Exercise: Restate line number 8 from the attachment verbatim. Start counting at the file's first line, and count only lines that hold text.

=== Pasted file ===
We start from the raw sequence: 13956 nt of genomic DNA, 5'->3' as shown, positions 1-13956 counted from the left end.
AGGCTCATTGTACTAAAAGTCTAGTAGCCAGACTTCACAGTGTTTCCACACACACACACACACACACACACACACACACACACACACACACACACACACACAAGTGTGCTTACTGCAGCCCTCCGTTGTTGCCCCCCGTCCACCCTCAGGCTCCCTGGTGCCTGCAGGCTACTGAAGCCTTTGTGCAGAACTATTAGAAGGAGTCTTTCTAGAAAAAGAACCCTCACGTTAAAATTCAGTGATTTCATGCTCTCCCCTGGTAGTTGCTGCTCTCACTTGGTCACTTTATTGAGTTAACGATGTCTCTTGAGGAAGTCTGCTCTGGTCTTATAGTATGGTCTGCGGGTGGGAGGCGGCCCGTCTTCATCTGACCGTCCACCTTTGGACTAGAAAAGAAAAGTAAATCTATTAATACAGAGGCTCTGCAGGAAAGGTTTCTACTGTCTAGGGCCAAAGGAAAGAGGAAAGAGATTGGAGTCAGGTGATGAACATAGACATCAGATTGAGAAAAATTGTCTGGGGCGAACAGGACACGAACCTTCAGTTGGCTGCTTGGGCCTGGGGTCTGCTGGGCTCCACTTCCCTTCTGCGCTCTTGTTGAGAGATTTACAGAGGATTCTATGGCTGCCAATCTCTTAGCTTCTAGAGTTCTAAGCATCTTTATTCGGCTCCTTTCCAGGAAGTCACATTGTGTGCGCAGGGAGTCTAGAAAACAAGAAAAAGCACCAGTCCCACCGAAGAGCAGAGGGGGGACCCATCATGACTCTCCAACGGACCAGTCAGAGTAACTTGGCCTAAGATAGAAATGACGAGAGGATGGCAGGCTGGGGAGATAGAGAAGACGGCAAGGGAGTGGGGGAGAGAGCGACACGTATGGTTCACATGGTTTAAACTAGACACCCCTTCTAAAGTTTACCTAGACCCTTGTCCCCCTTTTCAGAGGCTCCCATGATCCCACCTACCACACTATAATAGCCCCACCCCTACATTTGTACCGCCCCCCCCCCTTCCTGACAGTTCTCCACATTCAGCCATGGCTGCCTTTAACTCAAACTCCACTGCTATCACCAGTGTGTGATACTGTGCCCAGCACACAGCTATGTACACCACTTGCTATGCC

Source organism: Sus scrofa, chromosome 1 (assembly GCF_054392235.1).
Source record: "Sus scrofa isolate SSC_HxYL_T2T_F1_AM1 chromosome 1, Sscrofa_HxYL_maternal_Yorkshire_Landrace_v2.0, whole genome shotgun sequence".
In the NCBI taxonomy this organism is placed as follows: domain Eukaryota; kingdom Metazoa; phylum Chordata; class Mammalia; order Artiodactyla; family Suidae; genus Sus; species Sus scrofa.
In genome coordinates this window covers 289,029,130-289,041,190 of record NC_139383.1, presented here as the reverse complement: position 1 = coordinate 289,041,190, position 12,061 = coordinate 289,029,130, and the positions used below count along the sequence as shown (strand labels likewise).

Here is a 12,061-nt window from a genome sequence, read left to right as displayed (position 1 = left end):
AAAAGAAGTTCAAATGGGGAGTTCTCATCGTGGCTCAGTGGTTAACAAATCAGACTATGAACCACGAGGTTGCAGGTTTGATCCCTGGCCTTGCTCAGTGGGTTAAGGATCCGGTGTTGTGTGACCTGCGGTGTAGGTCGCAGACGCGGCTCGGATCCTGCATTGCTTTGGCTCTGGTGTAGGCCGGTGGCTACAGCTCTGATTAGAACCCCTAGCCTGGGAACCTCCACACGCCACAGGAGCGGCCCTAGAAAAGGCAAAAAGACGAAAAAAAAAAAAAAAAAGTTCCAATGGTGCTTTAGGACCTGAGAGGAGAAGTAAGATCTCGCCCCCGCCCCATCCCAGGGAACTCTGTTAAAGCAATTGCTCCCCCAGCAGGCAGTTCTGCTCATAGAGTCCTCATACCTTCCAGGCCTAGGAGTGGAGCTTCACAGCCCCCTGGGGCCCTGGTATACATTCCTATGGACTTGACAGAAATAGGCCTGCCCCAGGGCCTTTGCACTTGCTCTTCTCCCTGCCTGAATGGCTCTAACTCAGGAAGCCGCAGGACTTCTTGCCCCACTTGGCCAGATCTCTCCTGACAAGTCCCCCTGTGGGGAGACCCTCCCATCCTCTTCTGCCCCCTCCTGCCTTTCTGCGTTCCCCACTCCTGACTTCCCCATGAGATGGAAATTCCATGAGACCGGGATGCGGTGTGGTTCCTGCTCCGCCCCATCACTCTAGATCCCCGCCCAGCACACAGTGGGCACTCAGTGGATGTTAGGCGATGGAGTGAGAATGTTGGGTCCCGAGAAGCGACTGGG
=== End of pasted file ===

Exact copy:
AAAAGAAGTTCAAATGGGGAGTTCTCATCGTGGCTCAGTGGTTAACAAATCAGACTATGAACCACGAGGTTGCAGGTTTGATCCCTGGCCTTGCTCAGTGGGTTAAGGATCCGGTGTTGTGTGACCTGCGGTGTAGGTCGCAGACGCGGCTCGGATCCTGCATTGCTTTGGCTCTGGTGTAGGCCGGTGGCTACAGCTCTGATTAGAACCCCTAGCCTGGGAACCTCCACACGCCACAGGAGCGGCCCTAGAAAAGGCAAAAAGACGAAAAAAAAAAAAAAAAAGTTCCAATGGTGCTTTAGGACCTGAGAGGAGAAGTAAGATCTCGCCCCCGCCCCATCCCAGGGAACTCTGTTAAAGCAATTGCTCCCCCAGCAGGCAGTTCTGCTCATAGAGTCCTCATACCTTCCAGGCCTAGGAGTGGAGCTTCACAGCCCCCTGGGGCCCTGGTATACATTCCTATGGACTTGACAGAAATAGGCCTGCCCCAGGGCCTTTGCACTTGCTCTTCTCCCTGCCTGAATGGCTCTAACTCAGGAAGCCGCAGGACTTCTTGCCCCACTTGGCCAGATCTCTCCTGACAAGTCCCCCTGTGGGGAGACCCTCCCATCCTCTTCTGCCCCCTCCTGCCTTTCTGCGTTCCCCACTCCTGACTTCCCCATGAGATGGAAATTCCATGAGACCGGGATGCGGTGTGGTTCCTGCTCCGCCCCATCACTCTAGATCCCCGCCCAGCACACAGTGGGCACTCAGTGGATGTTAGGCGATGGAGTGAGAATGTTGGGTCCCGAGAAGCGACTGGG